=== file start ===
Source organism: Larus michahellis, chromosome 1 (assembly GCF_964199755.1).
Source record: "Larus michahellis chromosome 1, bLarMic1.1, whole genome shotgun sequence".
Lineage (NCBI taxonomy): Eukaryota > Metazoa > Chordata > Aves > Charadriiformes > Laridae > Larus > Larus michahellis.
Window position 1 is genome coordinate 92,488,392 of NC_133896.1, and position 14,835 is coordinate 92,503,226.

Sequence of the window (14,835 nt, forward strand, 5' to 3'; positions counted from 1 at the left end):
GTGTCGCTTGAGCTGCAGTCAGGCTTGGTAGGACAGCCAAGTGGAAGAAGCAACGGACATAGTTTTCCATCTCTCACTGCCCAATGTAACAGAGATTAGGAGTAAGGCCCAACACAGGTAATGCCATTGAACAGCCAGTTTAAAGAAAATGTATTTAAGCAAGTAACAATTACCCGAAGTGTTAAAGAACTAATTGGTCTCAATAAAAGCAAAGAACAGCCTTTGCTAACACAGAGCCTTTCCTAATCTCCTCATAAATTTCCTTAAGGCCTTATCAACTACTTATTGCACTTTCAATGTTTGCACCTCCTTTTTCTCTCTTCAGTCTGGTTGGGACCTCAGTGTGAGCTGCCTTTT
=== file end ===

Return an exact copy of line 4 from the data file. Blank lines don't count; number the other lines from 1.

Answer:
Window position 1 is genome coordinate 92,488,392 of NC_133896.1, and position 14,835 is coordinate 92,503,226.